Supplemental insurance riders today have entered a different phase than in the past, one in which they serve as the “star attraction” of many of the products to which they are attached.
In the annuity world, riders have risen to a key level of importance. For variable annuities, the guaranteed benefit riders are elements that distinguish contracts against the competition.
Optional living benefit riders (guaranteed minimum income benefits, guaranteed minimum accumulation benefits and guaranteed minimum withdrawal benefits) are the engines driving the market right now. To a lesser extent, guaranteed death benefit riders drove the market in the mid- to late 1990s.
In addition, some VA contracts have been built on very flexible, modular chassis, where many of the key product provisions are structured as optional riders. These include liquidity riders, dial-a-surrender charge riders and bonus riders.
On the fixed annuity side, principal guarantees are sometimes handled via a rider structure. Equity-indexed benefits often are built on a declared-rate fixed annuity contract, with the equity-indexed option handled via a separate rider. Optional bailout provisions are available as a rider, sometimes resulting in a lower credited rate on the contract. As with VA riders, the riders for FAs are used to allow for surrender charge-free treatment for surrenders following nursing home confinement or terminal illness.
In the life insurance world, a number of carriers have added secondary death benefit guarantees to universal life and variable universal life contracts to compete in the most popular segment of the permanent market today.
Survivorship life policies historically have relied heavily on riders such as estate preservation riders, policy split options and estate tax repeal riders to focus strongly on the needs of the estate planning market. Accelerated death benefit and guaranteed insurability riders are 2 other important riders that have made individual life contracts more flexible in meeting specific customer needs.
All riders bring certain advantages and disadvantages to the table. On the plus side, riders typically afford the insurer and sales rep substantial flexibility. For the insurer, the ability to make available a number of distinct benefits via a rider allows for one base product chassis to meet the needs of a multitude of distribution channels and markets. For the sales rep, the ability to pull an attractive rider out of the briefcase for interested clients but not to have to talk about it or charge for it if a client is not interested, is a great advantage.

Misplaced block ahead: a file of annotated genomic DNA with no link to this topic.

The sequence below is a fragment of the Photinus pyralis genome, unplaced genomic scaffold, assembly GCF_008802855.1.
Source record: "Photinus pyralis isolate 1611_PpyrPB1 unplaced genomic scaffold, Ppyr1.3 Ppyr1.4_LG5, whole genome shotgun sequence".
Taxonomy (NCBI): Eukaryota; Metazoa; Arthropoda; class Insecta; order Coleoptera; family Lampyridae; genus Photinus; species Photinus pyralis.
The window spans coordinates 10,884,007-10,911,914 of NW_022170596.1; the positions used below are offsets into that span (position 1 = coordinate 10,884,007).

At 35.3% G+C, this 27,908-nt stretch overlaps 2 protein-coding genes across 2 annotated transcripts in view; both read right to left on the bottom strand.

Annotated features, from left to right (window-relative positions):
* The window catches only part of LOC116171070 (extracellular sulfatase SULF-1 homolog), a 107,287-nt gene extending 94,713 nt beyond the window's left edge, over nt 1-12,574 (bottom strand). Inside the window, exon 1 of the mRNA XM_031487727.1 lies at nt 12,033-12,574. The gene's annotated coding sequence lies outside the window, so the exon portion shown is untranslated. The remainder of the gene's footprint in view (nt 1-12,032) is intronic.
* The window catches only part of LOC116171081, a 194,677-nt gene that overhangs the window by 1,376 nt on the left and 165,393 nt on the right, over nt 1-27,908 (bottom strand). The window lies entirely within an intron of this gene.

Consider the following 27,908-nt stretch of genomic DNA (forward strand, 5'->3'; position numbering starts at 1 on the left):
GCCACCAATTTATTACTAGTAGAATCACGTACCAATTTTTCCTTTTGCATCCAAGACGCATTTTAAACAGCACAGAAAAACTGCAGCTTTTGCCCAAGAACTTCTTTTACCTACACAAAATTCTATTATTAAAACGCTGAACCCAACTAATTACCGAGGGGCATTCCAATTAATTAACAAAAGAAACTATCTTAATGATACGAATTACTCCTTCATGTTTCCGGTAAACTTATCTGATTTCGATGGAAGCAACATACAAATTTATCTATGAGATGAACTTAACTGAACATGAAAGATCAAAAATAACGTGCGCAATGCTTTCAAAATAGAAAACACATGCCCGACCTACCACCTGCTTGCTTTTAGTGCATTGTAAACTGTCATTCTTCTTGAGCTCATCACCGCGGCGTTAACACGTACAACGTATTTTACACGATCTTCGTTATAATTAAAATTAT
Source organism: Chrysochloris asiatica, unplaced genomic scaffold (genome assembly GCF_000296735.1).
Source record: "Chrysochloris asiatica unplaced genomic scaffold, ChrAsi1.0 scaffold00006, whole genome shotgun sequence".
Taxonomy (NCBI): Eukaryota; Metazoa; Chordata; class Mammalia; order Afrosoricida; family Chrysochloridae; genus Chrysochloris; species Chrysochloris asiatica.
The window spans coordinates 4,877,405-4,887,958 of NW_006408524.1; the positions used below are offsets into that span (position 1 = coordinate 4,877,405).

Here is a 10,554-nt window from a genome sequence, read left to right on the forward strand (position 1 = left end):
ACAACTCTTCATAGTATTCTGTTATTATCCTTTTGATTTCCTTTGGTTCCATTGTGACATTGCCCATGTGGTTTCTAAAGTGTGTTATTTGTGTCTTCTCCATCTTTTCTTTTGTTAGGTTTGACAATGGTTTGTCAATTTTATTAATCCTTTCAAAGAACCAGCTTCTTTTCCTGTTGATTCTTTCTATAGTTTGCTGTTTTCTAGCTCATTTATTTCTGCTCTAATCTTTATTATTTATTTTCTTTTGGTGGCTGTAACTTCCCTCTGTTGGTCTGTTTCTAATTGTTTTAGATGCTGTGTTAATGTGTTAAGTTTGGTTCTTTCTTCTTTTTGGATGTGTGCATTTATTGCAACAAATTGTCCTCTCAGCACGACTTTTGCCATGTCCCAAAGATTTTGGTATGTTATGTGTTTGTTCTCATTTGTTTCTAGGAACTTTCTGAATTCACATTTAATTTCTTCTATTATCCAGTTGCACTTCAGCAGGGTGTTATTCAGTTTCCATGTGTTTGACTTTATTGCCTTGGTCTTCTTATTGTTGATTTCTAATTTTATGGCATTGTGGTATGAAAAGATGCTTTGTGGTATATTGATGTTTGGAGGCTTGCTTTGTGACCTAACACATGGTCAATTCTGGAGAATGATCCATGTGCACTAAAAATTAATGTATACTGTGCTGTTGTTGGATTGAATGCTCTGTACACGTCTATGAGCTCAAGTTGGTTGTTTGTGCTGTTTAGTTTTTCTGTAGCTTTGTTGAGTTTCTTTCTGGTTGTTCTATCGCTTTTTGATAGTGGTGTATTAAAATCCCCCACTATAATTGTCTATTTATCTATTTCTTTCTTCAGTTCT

Further, use of riders can accommodate a quicker forms filing strategy for insurerse.g., states having concerns about a rider may still approve the base form, so sales can begin without the rider and then follow up later with the rider (once approved). In addition, if an insurer wishes to change the rider benefits in the future, it is much simpler and quicker to re-file only the rider, and not the base plan. Finally, use of a rider may allow an insurer to highlight the features of the benefits in its marketing program.
Disadvantages of riders include the fact that since most riders are optional, it is usually felt that those policyholders who voluntarily choose such a benefit will anti-select against the company. For most benefits, the reality or myth of this anti-selection in actual experience is not quantified very well. Anti-selection may necessitate a higher price than if the benefits were embodied in all base contracts. Second, not all states permit benefits to be presented in a rider if all policyholders have access to them. Finally, riders do create some additional administrative work in the form of policy assembly, forms recording and tracking, and policy reserving for more complex benefits, where reserves for the rider benefits may need to be split out separately.
What is the future of supplemental riders? Very strong, I believe. Some companies have been frequent users of riders, while others have just begun using them more liberally. Innovative, new and specialized benefits in the pipeline are well-suited to a rider framework. The evidence that suggests more use of riders starts with the increasing need in the marketplace for flexible designs and the filing efficiency of riders in general. Further, adding attractive benefits to in-force policies, sometimes for retention purposes, is easily accomplished with riders.
In the life insurance arena, expect to see more rider features that allow for liquidity, enhanced benefits based on size and persistency, equity-indexed linkages and, for VUL contracts, a number of VA-like riders such as GMWBs, GMABs and GMIBs. Return of premium-oriented riders will be added in a variety of new and old ways.
For annuities, expect a large number of modest death benefit, annuitization, disability, critical illness, and other contingent benefit features added to both FA and VA base products. These riders will give annuities a “Swiss Army Knife” capability unseen in the past. Such benefits will be added by riders in many unique ways, including multiple pockets of benefits. For payout annuities, new riders will give policyholders flexibility to commute future benefits partially, and change the payout structure after issue.
Timothy C. Pfeifer, FSA, MAAA, is a principal in the Chicago office of the Milliman USA actuarial consulting firm. His e-mail is firstname.lastname@example.org.
Reproduced from National Underwriter Edition, June 4, 2004. Copyright 2004 by The National Underwriter Company in the serial publication. All rights reserved.Copyright in this article as an independent work may be held by the author.